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EU Adopts Act to Safeguard Media

FILE - European Parliament members meet in a plenary session on Sept. 14, 2022, in Strasbourg, France.
FILE - European Parliament members meet in a plenary session on Sept. 14, 2022, in Strasbourg, France.

The European Parliament has adopted a media freedom act designed to protect journalists and their work from political and economic interference.

The idea for the European Media Freedom Act was introduced in 2022 after the EU raised concerns about media pluralism in countries such as Hungary and Poland.

The act is focused on independence, stable funding of public service media, and transparency of media ownership. It also includes protections for journalists from harassment by authorities, regulation of spyware used to target journalists, and measures to protect journalistic sources.

Media rights organizations including the Committee to Protect Journalists and the International Press Institute largely welcomed the act but also said the text’s language and standards could be stronger.

One core issue in the act is media capture. This can happen through government efforts to control or pressure public service media outlets, the retaliatory use of state advertising allocations, or media outlet takeovers by government allies in the business world.

In Hungary, for example, a media conglomerate consolidated nearly 500 outlets into a foundation and put them under the control of a foundation run by supporters of Prime Minister Viktor Orban.

Oliver Money-Kyrle, of the Vienna-based International Press Institute (IPI), viewed the act’s focus on media capture as an important step in responding to what he said was a “growing crisis.”

One way the act will do this is by having governments distribute any media advertising revenue in an objective and nondiscriminatory manner and providing transparent annual reports about how funds are distributed.

But the clause has exemptions for “subnational” governments, said Money-Kyrle, who leads IPI’s Europe Advocacy and Programs department.

Local authorities that oversee territories with populations of fewer than 100,000 are exempt. Not extending the requirements to these places is a “missed opportunity,” Money-Kyrle told VOA.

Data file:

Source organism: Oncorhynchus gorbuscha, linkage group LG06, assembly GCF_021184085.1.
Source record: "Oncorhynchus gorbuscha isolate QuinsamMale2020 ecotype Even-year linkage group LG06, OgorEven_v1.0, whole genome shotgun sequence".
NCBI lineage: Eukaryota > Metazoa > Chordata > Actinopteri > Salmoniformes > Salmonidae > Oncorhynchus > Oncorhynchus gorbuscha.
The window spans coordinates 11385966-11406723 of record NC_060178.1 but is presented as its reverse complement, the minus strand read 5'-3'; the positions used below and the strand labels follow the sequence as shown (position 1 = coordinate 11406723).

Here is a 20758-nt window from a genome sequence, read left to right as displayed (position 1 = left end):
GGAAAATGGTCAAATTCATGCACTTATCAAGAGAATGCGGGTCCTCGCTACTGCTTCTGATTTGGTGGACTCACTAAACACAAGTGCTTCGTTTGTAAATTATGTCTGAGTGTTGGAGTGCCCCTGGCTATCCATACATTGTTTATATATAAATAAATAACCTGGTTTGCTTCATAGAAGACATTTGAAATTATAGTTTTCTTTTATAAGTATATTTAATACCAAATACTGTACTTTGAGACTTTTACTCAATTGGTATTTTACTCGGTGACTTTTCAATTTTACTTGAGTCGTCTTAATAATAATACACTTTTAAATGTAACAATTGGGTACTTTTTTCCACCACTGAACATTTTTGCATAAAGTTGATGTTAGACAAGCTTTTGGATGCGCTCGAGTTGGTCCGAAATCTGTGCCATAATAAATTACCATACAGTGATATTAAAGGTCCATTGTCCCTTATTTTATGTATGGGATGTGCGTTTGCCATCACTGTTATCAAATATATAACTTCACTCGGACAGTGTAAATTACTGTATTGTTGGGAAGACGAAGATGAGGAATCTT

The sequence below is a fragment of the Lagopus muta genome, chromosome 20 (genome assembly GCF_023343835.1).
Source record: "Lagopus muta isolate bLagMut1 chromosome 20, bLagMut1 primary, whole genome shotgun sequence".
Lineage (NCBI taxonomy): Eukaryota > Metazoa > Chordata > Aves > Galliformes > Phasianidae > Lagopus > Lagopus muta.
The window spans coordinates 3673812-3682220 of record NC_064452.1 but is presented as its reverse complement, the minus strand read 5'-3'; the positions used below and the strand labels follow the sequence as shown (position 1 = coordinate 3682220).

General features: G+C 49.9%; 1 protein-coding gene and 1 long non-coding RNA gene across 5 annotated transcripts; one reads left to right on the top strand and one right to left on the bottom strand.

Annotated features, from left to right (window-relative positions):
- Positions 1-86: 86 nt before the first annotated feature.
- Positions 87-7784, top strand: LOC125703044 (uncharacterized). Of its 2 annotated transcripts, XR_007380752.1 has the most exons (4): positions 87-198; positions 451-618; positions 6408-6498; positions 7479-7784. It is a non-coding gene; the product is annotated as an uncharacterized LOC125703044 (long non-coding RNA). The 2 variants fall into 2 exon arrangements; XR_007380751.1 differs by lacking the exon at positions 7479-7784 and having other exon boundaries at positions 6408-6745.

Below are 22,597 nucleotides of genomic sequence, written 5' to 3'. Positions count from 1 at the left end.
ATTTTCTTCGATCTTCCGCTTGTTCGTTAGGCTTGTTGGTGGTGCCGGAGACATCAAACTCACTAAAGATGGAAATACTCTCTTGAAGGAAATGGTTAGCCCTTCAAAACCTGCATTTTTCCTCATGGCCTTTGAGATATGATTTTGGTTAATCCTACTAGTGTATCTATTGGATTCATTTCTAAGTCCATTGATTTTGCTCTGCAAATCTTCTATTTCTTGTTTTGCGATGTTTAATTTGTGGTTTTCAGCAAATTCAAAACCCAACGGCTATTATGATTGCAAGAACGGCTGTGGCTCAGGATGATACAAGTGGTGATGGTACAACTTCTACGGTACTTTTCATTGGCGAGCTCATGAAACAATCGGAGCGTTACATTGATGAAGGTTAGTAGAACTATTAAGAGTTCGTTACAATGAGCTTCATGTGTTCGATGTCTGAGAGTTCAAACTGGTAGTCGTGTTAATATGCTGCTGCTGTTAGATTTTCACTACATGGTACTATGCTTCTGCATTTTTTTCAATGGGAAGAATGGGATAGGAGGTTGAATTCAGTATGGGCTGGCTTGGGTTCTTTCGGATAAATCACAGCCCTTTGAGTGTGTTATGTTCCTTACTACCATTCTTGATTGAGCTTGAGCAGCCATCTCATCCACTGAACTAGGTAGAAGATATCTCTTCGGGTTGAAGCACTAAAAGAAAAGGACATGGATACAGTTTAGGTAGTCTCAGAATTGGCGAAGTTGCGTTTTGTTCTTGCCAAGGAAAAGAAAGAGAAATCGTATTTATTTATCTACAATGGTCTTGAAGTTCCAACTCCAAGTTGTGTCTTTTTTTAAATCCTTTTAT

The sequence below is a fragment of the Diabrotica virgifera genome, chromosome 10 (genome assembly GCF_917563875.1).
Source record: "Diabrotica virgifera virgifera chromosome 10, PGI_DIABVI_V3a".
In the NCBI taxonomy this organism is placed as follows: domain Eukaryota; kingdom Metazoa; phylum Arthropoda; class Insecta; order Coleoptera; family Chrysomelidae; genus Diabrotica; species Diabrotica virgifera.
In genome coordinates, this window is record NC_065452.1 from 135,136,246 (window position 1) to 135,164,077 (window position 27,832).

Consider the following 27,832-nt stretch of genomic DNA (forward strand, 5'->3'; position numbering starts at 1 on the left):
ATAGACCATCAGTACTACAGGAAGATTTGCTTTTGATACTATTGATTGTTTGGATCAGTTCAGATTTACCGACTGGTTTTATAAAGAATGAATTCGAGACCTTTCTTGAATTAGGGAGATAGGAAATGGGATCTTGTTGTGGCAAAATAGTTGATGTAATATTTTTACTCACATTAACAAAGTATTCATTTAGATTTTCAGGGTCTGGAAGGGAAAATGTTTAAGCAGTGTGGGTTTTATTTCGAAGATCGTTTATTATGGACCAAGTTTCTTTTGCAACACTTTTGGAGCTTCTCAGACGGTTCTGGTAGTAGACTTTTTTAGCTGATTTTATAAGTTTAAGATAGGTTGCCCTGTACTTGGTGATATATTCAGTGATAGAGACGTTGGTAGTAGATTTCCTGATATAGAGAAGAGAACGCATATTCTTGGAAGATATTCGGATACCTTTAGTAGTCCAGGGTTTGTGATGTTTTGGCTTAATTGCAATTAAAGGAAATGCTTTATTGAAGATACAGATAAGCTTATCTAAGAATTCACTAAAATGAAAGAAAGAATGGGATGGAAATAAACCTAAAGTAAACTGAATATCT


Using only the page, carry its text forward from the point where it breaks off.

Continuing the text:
The act will also establish the European Board for Media Services, which will be made up of international media regulators. The board will examine cases of governments threatening editorial independence and media pluralism.

The board will have power to intervene and demand justification and explanation from national governments or from member state media regulators, said Money-Kyrle.

Responsibility for enforcement of the act will fall to member states to ensure that their laws fit regulations, said Tom Gibson, of the Committee to Protect Journalists (CPJ).

Gibson, who is the CPJ EU representative and advocacy manager for CPJ, said the act would “put pressure” on member states to act.

"It's an enormous step,” he said of the act’s adoption. “The next enormous step is the implementation of it.”

Money-Kyrle said the IPI would be looking at how EU countries adopt it.

“One of the things that we [IPI] will be urging is that member states, as they change their national laws to fit in with this EU regulation, don’t just have laws that meet the minimum standards provided by the EMFA, but they go further,” said Money-Kyrle.

Following the adoption, IPI released a statement signed by several human rights organizations, including the Civil Liberties Union for Europe and Reporters Without Borders.

While the statement congratulated the EU institutions and welcomed the act, it also emphasized that the regulations could go “much further” in establishing safeguards.

“We now call on the European Commission, national governments and independent regulatory authorities to work closely with media stakeholders for the EMFA’s full and effective implementation to help strengthen media freedom and pluralism across the European Union,” the statement said.